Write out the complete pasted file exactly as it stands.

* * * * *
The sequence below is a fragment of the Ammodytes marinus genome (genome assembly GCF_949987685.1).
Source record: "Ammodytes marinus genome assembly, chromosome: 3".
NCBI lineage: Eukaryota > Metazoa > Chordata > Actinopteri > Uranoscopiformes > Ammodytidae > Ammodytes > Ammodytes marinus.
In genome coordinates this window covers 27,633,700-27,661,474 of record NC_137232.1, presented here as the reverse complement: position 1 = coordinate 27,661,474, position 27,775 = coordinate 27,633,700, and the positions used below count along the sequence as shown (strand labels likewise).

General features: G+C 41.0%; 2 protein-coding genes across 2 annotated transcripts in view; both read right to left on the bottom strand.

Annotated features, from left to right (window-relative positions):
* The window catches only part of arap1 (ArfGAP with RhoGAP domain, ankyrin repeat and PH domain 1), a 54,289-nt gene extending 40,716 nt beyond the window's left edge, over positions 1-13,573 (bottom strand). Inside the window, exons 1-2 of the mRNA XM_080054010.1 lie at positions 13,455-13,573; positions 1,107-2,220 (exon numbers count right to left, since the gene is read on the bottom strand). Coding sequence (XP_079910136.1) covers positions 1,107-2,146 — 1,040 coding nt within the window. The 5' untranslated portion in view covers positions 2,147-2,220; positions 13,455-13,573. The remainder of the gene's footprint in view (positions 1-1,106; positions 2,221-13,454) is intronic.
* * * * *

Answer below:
The sequence below is a fragment of the Ammodytes marinus genome (genome assembly GCF_949987685.1).
Source record: "Ammodytes marinus genome assembly, chromosome: 3".
NCBI lineage: Eukaryota > Metazoa > Chordata > Actinopteri > Uranoscopiformes > Ammodytidae > Ammodytes > Ammodytes marinus.
In genome coordinates this window covers 27,633,700-27,661,474 of record NC_137232.1, presented here as the reverse complement: position 1 = coordinate 27,661,474, position 27,775 = coordinate 27,633,700, and the positions used below count along the sequence as shown (strand labels likewise).

General features: G+C 41.0%; 2 protein-coding genes across 2 annotated transcripts in view; both read right to left on the bottom strand.

Annotated features, from left to right (window-relative positions):
* The window catches only part of arap1 (ArfGAP with RhoGAP domain, ankyrin repeat and PH domain 1), a 54,289-nt gene extending 40,716 nt beyond the window's left edge, over positions 1-13,573 (bottom strand). Inside the window, exons 1-2 of the mRNA XM_080054010.1 lie at positions 13,455-13,573; positions 1,107-2,220 (exon numbers count right to left, since the gene is read on the bottom strand). Coding sequence (XP_079910136.1) covers positions 1,107-2,146 — 1,040 coding nt within the window. The 5' untranslated portion in view covers positions 2,147-2,220; positions 13,455-13,573. The remainder of the gene's footprint in view (positions 1-1,106; positions 2,221-13,454) is intronic.